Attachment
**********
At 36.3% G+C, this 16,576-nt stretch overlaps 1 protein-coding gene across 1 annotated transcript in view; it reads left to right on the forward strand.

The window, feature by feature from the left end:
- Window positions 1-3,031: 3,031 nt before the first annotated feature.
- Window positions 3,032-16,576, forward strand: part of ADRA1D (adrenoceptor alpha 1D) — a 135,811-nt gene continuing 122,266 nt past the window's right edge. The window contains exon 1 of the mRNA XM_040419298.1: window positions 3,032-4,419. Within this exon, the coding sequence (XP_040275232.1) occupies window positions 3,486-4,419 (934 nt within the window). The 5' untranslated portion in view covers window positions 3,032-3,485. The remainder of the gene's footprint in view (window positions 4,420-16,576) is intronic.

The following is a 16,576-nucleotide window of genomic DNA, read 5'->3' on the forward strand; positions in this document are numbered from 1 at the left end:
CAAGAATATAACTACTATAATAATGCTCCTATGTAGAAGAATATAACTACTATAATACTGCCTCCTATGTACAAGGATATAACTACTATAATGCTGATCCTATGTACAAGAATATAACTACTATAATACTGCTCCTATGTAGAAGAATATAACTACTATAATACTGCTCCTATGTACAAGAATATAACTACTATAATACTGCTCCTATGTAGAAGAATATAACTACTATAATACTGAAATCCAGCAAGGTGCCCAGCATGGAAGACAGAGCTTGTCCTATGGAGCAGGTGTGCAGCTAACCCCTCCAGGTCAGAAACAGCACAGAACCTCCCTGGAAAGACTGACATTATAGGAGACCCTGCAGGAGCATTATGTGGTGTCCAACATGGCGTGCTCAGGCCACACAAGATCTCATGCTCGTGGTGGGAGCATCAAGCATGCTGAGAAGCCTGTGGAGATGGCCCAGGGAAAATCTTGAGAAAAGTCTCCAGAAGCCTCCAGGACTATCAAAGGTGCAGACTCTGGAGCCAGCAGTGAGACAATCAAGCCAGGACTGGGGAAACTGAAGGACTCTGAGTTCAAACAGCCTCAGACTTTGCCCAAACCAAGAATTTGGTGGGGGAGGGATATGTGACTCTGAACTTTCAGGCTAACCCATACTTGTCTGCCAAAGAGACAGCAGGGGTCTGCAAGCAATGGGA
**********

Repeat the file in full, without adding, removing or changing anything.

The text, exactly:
At 36.3% G+C, this 16,576-nt stretch overlaps 1 protein-coding gene across 1 annotated transcript in view; it reads left to right on the forward strand.

The window, feature by feature from the left end:
- Window positions 1-3,031: 3,031 nt before the first annotated feature.
- Window positions 3,032-16,576, forward strand: part of ADRA1D (adrenoceptor alpha 1D) — a 135,811-nt gene continuing 122,266 nt past the window's right edge. The window contains exon 1 of the mRNA XM_040419298.1: window positions 3,032-4,419. Within this exon, the coding sequence (XP_040275232.1) occupies window positions 3,486-4,419 (934 nt within the window). The 5' untranslated portion in view covers window positions 3,032-3,485. The remainder of the gene's footprint in view (window positions 4,420-16,576) is intronic.

The following is a 16,576-nucleotide window of genomic DNA, read 5'->3' on the forward strand; positions in this document are numbered from 1 at the left end:
CAAGAATATAACTACTATAATAATGCTCCTATGTAGAAGAATATAACTACTATAATACTGCCTCCTATGTACAAGGATATAACTACTATAATGCTGATCCTATGTACAAGAATATAACTACTATAATACTGCTCCTATGTAGAAGAATATAACTACTATAATACTGCTCCTATGTACAAGAATATAACTACTATAATACTGCTCCTATGTAGAAGAATATAACTACTATAATACTGAAATCCAGCAAGGTGCCCAGCATGGAAGACAGAGCTTGTCCTATGGAGCAGGTGTGCAGCTAACCCCTCCAGGTCAGAAACAGCACAGAACCTCCCTGGAAAGACTGACATTATAGGAGACCCTGCAGGAGCATTATGTGGTGTCCAACATGGCGTGCTCAGGCCACACAAGATCTCATGCTCGTGGTGGGAGCATCAAGCATGCTGAGAAGCCTGTGGAGATGGCCCAGGGAAAATCTTGAGAAAAGTCTCCAGAAGCCTCCAGGACTATCAAAGGTGCAGACTCTGGAGCCAGCAGTGAGACAATCAAGCCAGGACTGGGGAAACTGAAGGACTCTGAGTTCAAACAGCCTCAGACTTTGCCCAAACCAAGAATTTGGTGGGGGAGGGATATGTGACTCTGAACTTTCAGGCTAACCCATACTTGTCTGCCAAAGAGACAGCAGGGGTCTGCAAGCAATGGGA